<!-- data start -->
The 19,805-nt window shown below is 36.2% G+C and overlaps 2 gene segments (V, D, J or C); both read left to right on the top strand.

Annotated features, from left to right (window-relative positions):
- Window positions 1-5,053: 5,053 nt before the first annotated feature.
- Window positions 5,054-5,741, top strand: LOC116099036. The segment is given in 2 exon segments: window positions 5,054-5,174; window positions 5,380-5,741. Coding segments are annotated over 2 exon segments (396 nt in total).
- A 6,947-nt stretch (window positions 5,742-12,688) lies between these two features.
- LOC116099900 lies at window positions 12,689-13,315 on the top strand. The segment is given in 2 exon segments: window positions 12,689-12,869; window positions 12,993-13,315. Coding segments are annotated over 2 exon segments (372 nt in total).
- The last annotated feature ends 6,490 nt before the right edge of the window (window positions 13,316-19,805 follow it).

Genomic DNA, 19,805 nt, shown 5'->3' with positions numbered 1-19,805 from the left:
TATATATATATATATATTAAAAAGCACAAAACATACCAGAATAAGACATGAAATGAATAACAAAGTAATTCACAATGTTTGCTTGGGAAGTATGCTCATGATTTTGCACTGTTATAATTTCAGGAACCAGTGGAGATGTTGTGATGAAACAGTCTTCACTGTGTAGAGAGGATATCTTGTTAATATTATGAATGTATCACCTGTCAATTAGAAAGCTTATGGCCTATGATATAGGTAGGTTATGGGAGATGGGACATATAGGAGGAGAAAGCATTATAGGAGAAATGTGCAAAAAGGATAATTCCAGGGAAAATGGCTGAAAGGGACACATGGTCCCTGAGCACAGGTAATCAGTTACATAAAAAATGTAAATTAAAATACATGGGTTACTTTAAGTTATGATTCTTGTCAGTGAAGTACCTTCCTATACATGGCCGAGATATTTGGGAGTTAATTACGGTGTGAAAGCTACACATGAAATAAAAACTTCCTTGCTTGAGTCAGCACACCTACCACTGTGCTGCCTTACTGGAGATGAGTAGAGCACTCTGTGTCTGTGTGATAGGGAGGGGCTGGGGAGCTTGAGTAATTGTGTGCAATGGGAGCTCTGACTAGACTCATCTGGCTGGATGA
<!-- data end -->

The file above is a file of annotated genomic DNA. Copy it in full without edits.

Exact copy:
The 19,805-nt window shown below is 36.2% G+C and overlaps 2 gene segments (V, D, J or C); both read left to right on the top strand.

Annotated features, from left to right (window-relative positions):
- Window positions 1-5,053: 5,053 nt before the first annotated feature.
- Window positions 5,054-5,741, top strand: LOC116099036. The segment is given in 2 exon segments: window positions 5,054-5,174; window positions 5,380-5,741. Coding segments are annotated over 2 exon segments (396 nt in total).
- A 6,947-nt stretch (window positions 5,742-12,688) lies between these two features.
- LOC116099900 lies at window positions 12,689-13,315 on the top strand. The segment is given in 2 exon segments: window positions 12,689-12,869; window positions 12,993-13,315. Coding segments are annotated over 2 exon segments (372 nt in total).
- The last annotated feature ends 6,490 nt before the right edge of the window (window positions 13,316-19,805 follow it).

Genomic DNA, 19,805 nt, shown 5'->3' with positions numbered 1-19,805 from the left:
TATATATATATATATATTAAAAAGCACAAAACATACCAGAATAAGACATGAAATGAATAACAAAGTAATTCACAATGTTTGCTTGGGAAGTATGCTCATGATTTTGCACTGTTATAATTTCAGGAACCAGTGGAGATGTTGTGATGAAACAGTCTTCACTGTGTAGAGAGGATATCTTGTTAATATTATGAATGTATCACCTGTCAATTAGAAAGCTTATGGCCTATGATATAGGTAGGTTATGGGAGATGGGACATATAGGAGGAGAAAGCATTATAGGAGAAATGTGCAAAAAGGATAATTCCAGGGAAAATGGCTGAAAGGGACACATGGTCCCTGAGCACAGGTAATCAGTTACATAAAAAATGTAAATTAAAATACATGGGTTACTTTAAGTTATGATTCTTGTCAGTGAAGTACCTTCCTATACATGGCCGAGATATTTGGGAGTTAATTACGGTGTGAAAGCTACACATGAAATAAAAACTTCCTTGCTTGAGTCAGCACACCTACCACTGTGCTGCCTTACTGGAGATGAGTAGAGCACTCTGTGTCTGTGTGATAGGGAGGGGCTGGGGAGCTTGAGTAATTGTGTGCAATGGGAGCTCTGACTAGACTCATCTGGCTGGATGA